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The Legal 500 Hall of Fame Icon The Legal 500 Hall of Fame highlights individuals who have received constant praise by their clients for continued excellence. The Hall of Fame highlights, to clients, the law firm partners who are at the pinnacle of the profession. In Europe, Middle East and Africa, the criteria for entry is to have been recognised by The Legal 500 as one of the elite leading lawyers for seven consecutive years. These partners are highlighted below and throughout the editorial.
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Hungary > Legal Developments > TMT ( Technology, Media & Telecoms) > Law firm and leading lawyer rankings

Editorial

Press releases and law firm thought leadership

This page is dedicated to keeping readers informed of the latest news and thought leadership articles from law firms across the globe.

If your firm wishes to publish press releases or articles, please contact Shehab Khurshid on +44 (0) 207 396 5689 or shehab.khurshid@legalease.co.uk

 

The relationship between...

...the right to information set out in the Enforcement Directive and a service provider's liability set out in the E-commerce Directive, in light of the transposition of the Enforcement Directive into Hungarian law



Directive 2004/48/EC of the European Parliament and of the Council of 29 April 2004 on the enforcement of intellectual property rights (Enforcement Directive), designates a larger group of persons about whom infringers and certain contributors must provide information than does the TRIPs regulations; thus, information must be provided namely on the possessors of infringing products, the recipients of infringing services and those that have provided services to the infringer. In the field of e-commerce, the question may arise whether the intermediary service provider has the obligation to provide information on the recipients of its services (the infringers/the content providers carrying out illegal activities), or is exempted from such obligation by referring to the regulations on limitation of liability and exemption from monitoring obligation set out in E-com Directive (Directive 2000/31/EC of the European Parliament and of the Council on certain legal aspects of information society services, in particular electronic commerce, in the Internal Market).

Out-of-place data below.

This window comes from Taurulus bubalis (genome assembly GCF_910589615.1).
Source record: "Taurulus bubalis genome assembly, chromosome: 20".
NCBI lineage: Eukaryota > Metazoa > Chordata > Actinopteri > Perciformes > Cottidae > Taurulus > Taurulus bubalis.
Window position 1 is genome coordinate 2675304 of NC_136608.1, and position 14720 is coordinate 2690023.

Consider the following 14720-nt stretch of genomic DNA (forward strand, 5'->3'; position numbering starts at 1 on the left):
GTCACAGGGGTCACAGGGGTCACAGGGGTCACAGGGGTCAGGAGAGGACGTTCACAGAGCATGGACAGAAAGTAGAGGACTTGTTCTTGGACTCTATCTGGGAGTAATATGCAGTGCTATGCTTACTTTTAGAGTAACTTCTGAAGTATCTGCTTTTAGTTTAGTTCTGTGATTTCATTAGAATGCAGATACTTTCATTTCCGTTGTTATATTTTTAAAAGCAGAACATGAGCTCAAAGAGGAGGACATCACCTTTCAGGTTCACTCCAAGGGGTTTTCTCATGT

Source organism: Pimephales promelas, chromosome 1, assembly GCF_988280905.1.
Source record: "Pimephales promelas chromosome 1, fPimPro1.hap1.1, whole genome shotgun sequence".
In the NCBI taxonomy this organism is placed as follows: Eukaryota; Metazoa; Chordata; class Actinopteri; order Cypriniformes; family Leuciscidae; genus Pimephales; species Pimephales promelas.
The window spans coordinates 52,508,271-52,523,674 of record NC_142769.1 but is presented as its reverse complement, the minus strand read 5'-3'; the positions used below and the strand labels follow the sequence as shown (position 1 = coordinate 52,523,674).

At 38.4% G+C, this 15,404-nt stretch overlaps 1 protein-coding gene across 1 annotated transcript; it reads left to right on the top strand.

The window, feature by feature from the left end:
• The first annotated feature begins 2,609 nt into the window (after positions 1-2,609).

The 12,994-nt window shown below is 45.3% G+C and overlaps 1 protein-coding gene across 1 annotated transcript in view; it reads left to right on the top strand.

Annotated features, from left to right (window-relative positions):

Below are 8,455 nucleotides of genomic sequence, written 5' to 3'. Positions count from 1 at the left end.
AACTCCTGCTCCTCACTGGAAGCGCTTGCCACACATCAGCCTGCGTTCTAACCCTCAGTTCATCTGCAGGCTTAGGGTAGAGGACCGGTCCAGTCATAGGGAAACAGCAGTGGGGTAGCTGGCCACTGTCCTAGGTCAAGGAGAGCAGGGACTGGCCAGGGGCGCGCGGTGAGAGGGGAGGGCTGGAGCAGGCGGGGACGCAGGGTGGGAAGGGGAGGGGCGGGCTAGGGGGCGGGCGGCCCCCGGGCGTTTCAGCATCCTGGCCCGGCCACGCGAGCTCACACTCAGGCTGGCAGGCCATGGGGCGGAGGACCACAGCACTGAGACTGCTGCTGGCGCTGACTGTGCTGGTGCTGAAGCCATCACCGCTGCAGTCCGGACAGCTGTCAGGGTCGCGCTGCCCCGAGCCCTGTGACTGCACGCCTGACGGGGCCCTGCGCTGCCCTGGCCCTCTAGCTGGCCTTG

Motion picture reform in Hungary

The past year has marked a monumental reform in the motion picture industry and on the motion picture culture in Hungary by the adoption of Act II of 2004 on Motion Pictures (the "Film Act") which came into force on April 1, 2004. The Film Act not only creates a new legal basis on which producers, distributors and other participants in the Hungarian film industry are able to operate, but it also provides support in planning, preparing, producing and distributing films.

The benefits of tax for the motion picture industry in Hungary

Since the reforms which have impacted the Hungarian Film Industry from the passing of Act II of 2004 on Motion Pictures (the "Film Act"), the legal framework has continuously developed with the view of making Hungary one of the most attractive and competitive locations for film production. In particular, in addition to the direct subsidies which the Film Act has made available, indirect subsidies, in the form of a tax incentive regime, provide tax relief through tax credits and allowances creating extremely favourable conditions for producers to make their films in Hungary.

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